"And that's the trick, isn't it? Sorting out the job from the anger."

"Any ideas?"

Harry shrugged just like Ziva had done. "I don't have all the answers, and this one is yours to find. You need to sit down and figure out why your doing this. If the answer's purely revenge, that might be a problem. If revenge is only a part of it, then you need to learn to control it; to channel it and ride the tiger, so to speak, or to block it completely. Either way, you need to recognise when you're motivated by revenge and not duty."

"Duty." Ziva repeated, thinking about it. "Strangely, I don't think I'd thought of it like that. Service to my country and people, yes. Revenge, yes. Duty … not so much. I wonder why?"

"Duty is a defined as a moral obligation," Harry looked at her piercingly. "I doubt your father cares much for ethics."

Ziva flushed slightly and looked away as she worked out what he was implying, that her father's endless lectures and 'training' of her and her sister - that she'd just told him a bit about - had indoctrinated her to a life of 'service' in Mossad and to Israel as a whole rather than instilling an ethical responsibility to the same, that would have made it a choice she'd made rather than him. A man who rose as high as Eli David in an agency famed for its ruthless devotion to Israel's security probably didn't care much for ethical quandaries in his work … or raising his children.

What does that make me? A slave to my father's manipulations?

"But that doesn't define you." Harry continued, as if he'd read her thoughts. "You're good at this, Ziva. You're well trained, cool under fire. Don't throw the idea of 'service to Israel' away just because your father put the idea in your head. Just make sure you recognise that it's a duty, as well. Make the choice to serve your own."

"What does that mean, though? That I should decide which orders to follow?"

"Yes," Harry answered bluntly, surprising her, before shrugging. "And no. We aren't mindless drones. 'I was just following orders' wasn't a defence at Nuremberg for the Holocaust, and it doesn't work now either - especially not for Israelis given the context of that example, no offence intended."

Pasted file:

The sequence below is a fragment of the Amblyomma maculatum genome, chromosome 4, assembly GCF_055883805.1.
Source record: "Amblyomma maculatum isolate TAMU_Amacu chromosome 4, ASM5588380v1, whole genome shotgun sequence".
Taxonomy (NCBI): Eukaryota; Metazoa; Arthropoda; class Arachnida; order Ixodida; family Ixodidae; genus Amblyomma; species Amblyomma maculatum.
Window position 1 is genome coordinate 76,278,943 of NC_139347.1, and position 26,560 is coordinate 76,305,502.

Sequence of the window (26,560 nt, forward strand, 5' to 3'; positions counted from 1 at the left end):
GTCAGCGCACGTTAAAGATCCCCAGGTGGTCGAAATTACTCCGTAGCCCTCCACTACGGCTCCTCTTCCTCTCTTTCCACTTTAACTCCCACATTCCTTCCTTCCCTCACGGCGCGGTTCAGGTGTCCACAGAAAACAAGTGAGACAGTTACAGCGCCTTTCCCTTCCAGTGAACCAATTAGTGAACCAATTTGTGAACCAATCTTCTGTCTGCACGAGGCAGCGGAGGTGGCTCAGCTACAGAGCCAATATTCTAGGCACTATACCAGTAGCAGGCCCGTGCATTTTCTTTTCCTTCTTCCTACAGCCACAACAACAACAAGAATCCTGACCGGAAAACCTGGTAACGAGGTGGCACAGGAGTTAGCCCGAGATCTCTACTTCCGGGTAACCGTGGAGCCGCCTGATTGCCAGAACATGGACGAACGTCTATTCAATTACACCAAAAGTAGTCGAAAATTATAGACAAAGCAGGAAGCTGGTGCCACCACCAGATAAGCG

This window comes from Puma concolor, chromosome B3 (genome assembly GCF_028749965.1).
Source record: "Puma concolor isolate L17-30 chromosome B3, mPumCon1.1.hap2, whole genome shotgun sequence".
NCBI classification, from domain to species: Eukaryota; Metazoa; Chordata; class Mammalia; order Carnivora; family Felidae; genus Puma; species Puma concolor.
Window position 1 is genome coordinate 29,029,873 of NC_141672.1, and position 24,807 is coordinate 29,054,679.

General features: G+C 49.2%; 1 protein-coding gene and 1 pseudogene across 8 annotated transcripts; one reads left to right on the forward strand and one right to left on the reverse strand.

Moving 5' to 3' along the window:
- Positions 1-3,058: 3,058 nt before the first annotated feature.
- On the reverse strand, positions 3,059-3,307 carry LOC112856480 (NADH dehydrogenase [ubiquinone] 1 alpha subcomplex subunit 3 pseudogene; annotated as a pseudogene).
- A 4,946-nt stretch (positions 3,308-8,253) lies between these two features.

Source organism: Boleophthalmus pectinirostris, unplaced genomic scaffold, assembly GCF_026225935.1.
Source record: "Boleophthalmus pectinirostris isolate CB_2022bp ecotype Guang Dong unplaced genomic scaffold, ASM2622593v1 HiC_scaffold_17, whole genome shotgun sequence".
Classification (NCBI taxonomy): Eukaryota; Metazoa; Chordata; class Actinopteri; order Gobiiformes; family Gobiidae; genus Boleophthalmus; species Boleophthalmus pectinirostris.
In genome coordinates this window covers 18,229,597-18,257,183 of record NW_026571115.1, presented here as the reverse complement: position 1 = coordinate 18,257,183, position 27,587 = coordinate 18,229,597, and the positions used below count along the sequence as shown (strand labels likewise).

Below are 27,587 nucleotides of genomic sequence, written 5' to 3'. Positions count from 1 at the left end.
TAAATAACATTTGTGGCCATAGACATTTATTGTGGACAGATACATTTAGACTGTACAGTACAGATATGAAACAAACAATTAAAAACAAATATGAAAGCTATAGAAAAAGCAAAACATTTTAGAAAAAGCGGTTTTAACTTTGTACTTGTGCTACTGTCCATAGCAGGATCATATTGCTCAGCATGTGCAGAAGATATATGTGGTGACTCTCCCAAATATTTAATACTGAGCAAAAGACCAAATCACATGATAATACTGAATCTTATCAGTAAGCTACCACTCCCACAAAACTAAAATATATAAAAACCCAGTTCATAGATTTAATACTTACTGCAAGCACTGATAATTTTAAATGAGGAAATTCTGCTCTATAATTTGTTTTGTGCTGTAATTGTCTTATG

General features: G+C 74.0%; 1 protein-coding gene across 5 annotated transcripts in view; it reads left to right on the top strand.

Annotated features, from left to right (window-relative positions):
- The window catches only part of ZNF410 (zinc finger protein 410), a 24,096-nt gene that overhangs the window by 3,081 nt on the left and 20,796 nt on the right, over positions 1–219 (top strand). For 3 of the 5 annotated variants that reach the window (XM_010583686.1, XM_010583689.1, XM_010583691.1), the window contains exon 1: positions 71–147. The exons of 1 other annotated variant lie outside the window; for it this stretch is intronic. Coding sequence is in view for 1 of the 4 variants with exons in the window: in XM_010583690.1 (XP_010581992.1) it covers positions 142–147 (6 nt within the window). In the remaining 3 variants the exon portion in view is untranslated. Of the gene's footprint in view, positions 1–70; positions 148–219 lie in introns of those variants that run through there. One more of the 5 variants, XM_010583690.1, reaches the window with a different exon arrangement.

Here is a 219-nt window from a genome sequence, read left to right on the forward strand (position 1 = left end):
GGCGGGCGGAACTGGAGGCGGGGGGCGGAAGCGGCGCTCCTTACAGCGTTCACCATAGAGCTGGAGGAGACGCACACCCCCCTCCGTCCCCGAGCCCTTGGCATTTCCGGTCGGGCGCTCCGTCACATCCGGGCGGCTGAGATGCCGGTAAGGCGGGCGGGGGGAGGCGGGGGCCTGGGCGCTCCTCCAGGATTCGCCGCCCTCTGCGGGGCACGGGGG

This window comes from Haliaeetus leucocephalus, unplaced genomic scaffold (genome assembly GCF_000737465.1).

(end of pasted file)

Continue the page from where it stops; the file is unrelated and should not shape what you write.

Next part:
"None taken. A point well made." Ziva nodded, then raised an eyebrow. "Anything more to say? You are, how do they say, on a turn here."

"I do, actually." Harry told her mock-reprovingly. "And it's 'on a roll.' What I was going to say was that a good soldier follows orders, but in my opinion the best soldier knows when to disobey them. Orders can be illegal, or unethical, or just plain wrong if your superiors don't have all the information that you might have on the ground. So follow orders, but actually think them through too, if you have the time, which won't always be the case. At the end of the day, we are responsible for our own actions, and the consequences rest on our own shoulders, not those who give the orders."

Sunlight burst in through the left hand windows, as the loadmaster pushed up the covers on the windows. A brand new day.

"How far from Camp Udairi?" Harry asked him.

"Thirty minutes, sir."

"Fantastic, thanks." Harry turned back to Ziva.

"Found some answers, I hope? Half an hour more of free consultation time, beyond that the rates for my Dr Phil impression go up quite a bit."

Ziva laughed, a lighter, genuine laugh, feeling happier and more secure than before. She might not have the exact answers just yet, but she was a hell of a lot closer than she'd been before this mission. "Thanks. I needed that. All of that."

Harry grinned at her, the harsh scars and weathered look vanishing, leaving behind a man about her age with a wide, genuine smile. He had his secrets, she was sure, but there was no way in hell Harry Potter was anything less than totally honest and honourable in everything he did. Of that, she was completely certain. There was a spark there, an indomitable will and commitment to his principles she was sure nothing would ever break.

Of course, it didn't hurt he was pretty easy on the eyes, despite the tiredness and the dust.

Just before they landed, Harry scribbled something on a notepad and handed it to her.

"What's this?"

"We're in roughly the same business, Ziva. Mine might be a bit more direct, but similar. And in this business, it's as much about who you know as what you know. Friends you can rely on, people you can trust. They're few and far between, here in the shadows and out in the cold. If you ever need a favour, need someone to pull you or someone you care about out of the fire and Mossad can't or won't do it for you, or you yourself need help on a mission for the same reasons, call one of these two numbers."